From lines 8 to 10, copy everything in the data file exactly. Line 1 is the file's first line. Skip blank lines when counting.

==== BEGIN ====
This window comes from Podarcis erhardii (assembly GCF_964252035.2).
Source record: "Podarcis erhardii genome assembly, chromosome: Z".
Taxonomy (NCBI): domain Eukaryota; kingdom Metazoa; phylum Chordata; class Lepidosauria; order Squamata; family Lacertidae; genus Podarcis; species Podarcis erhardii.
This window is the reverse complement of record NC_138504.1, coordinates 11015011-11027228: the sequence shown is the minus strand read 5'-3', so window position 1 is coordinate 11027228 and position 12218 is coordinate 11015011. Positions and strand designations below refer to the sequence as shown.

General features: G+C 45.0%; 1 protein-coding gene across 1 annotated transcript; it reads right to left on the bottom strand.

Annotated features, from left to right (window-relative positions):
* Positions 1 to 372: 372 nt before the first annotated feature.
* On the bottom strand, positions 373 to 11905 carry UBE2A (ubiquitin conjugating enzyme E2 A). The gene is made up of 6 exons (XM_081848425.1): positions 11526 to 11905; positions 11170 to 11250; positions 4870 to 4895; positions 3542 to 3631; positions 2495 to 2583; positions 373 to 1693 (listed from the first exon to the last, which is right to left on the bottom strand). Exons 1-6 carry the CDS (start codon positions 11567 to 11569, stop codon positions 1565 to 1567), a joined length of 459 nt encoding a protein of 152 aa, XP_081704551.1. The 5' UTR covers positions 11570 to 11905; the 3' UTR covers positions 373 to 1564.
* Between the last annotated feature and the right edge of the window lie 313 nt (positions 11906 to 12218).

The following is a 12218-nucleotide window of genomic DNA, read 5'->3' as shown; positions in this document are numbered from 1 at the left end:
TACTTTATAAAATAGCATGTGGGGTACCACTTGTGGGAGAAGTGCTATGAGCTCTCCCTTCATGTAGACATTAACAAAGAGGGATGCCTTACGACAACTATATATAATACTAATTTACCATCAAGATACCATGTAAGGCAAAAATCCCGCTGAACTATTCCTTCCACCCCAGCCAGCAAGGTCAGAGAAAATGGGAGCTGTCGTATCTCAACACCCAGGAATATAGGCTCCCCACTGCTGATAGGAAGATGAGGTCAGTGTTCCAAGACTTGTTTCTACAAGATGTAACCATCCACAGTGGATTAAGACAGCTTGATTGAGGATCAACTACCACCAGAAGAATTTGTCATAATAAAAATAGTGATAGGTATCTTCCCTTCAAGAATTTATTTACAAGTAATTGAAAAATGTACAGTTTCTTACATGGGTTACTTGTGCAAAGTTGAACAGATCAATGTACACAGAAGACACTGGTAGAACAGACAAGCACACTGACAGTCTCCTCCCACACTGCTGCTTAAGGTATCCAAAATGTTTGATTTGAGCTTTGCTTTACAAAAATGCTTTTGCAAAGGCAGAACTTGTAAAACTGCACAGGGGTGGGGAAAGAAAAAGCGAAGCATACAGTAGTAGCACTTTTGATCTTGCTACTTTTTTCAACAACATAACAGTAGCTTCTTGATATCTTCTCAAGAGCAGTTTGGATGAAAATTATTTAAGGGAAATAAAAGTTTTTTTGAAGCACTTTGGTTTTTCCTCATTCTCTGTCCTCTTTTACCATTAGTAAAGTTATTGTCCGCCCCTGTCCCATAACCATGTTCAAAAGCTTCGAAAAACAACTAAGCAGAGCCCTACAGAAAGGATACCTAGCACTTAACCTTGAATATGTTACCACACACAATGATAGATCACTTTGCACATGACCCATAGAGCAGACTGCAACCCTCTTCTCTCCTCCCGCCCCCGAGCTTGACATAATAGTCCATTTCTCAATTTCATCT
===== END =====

* On the bottom strand, positions 373 to 11905 carry UBE2A (ubiquitin conjugating enzyme E2 A). The gene is made up of 6 exons (XM_081848425.1): positions 11526 to 11905; positions 11170 to 11250; positions 4870 to 4895; positions 3542 to 3631; positions 2495 to 2583; positions 373 to 1693 (listed from the first exon to the last, which is right to left on the bottom strand). Exons 1-6 carry the CDS (start codon positions 11567 to 11569, stop codon positions 1565 to 1567), a joined length of 459 nt encoding a protein of 152 aa, XP_081704551.1. The 5' UTR covers positions 11570 to 11905; the 3' UTR covers positions 373 to 1564.
* Between the last annotated feature and the right edge of the window lie 313 nt (positions 11906 to 12218).

The following is a 12218-nucleotide window of genomic DNA, read 5'->3' as shown; positions in this document are numbered from 1 at the left end: